Yet, this didn’t come out of nowhere. Often, when a market is in equilibrium, only minor tweaks and adjustments are necessary to keep it at equilibrium. However, once a market begins to slide into disequilibrium, dramatic reactions and counter-reactions begin to occur within the market. That’s where we are now. The market that is Protestant Reformed Education has been in disequilibrium for some time now. What we are now currently facing, a shortage in supply, is actually the result of a counter-reaction within the market. Prior to having a shortage in supply, we faced a shortage in demand. There simply weren’t enough jobs for those interested in teaching. This resulted in a weakening of the supply as those interested got diverted elsewhere or didn’t enter the supply at all as they evaluated the job-potential in that field. This happened. It didn’t get the headlines that our current state of disequilibrium is getting, but that doesn’t mean it didn’t happen. Our current problem is more noticeable because a larger, bigger body is hurting: the schools and then, in turn, the students, families, supporters, etc. that face the possibility of not having enough teachers in their school. However, the state of disequilibrium prior to this, while not as public, was also a very difficult time for those it affected. It just wasn’t as noticeable. Those who normally would think about teaching found themselves thinking of alternatives because of the very real lack of demand. There were those who put years of work and effort into college preparation only to find, upon graduation, that there was no place for them. That hurt for those people. It was a struggle for myself. I can witness to the stress and worry it placed on myself and my family. Don’t be deceived. Our current shortage has roots. It has been building for years. My graduating class from Covenant (2010) originally had roughly eight students, give-or-take, bound for education. By my count, three are currently teachers. That includes myself, who left then rejoined, and one who wasn’t in the original group but changed his major in college. That says something. While the factors are complex, and we’ll get into some of the other factors and ways to combat those another time, I wouldn’t doubt the shortage of demand played into it. And so, less teachers graduated and less candidates entered education. The supply went down to match the demand. Equilibrium was briefly re-established but over-swung and, as the demand increased abruptly and suddenly over the last few years, the supply couldn’t keep up.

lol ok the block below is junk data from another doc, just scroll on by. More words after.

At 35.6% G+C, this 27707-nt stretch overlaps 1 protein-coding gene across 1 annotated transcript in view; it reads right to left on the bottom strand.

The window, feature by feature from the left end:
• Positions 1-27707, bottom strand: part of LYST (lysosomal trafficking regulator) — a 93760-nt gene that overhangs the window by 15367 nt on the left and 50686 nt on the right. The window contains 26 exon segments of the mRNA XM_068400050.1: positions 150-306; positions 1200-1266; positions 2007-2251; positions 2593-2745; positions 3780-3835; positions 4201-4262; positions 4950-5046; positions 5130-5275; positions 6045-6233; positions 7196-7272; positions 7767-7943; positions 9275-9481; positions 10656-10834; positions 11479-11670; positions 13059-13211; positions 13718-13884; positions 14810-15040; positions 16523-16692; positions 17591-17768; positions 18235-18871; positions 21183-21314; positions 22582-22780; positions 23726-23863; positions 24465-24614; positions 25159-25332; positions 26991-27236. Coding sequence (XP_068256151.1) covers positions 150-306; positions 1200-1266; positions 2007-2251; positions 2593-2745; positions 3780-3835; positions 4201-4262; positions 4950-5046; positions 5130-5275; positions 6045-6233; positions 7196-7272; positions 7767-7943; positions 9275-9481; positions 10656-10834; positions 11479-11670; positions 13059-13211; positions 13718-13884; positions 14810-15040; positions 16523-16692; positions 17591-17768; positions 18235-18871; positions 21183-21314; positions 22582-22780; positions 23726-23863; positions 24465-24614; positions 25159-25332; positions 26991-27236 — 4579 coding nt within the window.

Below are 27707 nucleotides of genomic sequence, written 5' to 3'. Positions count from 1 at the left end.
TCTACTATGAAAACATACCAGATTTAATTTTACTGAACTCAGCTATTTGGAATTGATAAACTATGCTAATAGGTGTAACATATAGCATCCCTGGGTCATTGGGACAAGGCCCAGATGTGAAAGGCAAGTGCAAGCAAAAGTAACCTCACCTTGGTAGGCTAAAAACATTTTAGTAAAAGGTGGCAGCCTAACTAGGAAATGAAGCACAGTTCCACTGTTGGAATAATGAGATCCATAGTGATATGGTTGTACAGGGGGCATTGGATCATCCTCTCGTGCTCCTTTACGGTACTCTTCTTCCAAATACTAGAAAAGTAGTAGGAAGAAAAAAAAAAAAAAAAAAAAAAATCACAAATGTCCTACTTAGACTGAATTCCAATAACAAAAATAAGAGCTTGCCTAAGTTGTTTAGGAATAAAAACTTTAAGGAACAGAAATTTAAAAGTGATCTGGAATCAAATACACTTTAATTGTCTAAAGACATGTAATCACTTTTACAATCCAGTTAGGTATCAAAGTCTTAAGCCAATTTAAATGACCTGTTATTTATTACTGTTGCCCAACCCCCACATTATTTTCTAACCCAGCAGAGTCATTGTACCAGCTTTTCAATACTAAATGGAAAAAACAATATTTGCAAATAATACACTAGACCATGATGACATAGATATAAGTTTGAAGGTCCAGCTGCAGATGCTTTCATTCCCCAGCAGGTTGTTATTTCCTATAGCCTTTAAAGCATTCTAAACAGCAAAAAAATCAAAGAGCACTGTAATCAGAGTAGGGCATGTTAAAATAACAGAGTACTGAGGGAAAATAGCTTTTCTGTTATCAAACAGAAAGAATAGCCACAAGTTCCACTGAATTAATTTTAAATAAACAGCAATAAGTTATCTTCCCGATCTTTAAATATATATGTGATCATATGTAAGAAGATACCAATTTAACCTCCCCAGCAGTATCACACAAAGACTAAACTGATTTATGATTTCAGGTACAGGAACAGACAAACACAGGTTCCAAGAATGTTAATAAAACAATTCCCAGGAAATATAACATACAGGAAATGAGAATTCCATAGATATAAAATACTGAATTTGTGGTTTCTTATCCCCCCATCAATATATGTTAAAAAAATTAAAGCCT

However, within all this, we need to keep in mind why the demand has increased so dramatically in such a short time. When we consider this, we realize that there is a blessing in the shortage. While the shortage in supply can be explained, in part, due to a lack of demand in previous years, the increase in demand in recent years can be attributed to the growth of the Church. The LORD has richly blessed His covenant seed within their generations and our schools are experiencing this right now as this wave of covenant youth has entered the schools. This is a great blessing. That ought not be ignored and ought, instead, to be celebrated. So, while it may be hard to take it as a blessing, we can still rejoice and know that the Lord is good. His goodness shall not fail. May we take heart with the Psalmist in Psalm 89:3-4 as he writes, “I have made a covenant with my chosen, I have sworn unto David my servant, Thy seed will I establish for ever, and build up thy throne to all generations. Selah.”

So that leaves us where we are today. High in demand. Short in supply. The bad part … this won’t be fixed immediately. It will be a few years for those in college and those entering into education out of high school to graduate and enter into the workforce. The good part … if you’re interested in education, there will be jobs, Lord willing. Our schools are growing at a prestigious rate and that doesn’t look to be slowing down. To those with a heart to teach…you will have a place to teach. The schools need you. And so we wait, and we trust, and we pray. We pray that the Lord grants abundant patience and lasting trust as we wait but also that He instills liberally among our young people a love for His people and a desire to teach. But, as in all things, may His will be done, on earth as it is in heaven.

Mr. Ethan Mingerink is a teacher at Covenant Christian High School in Grand Rapids, Michigan.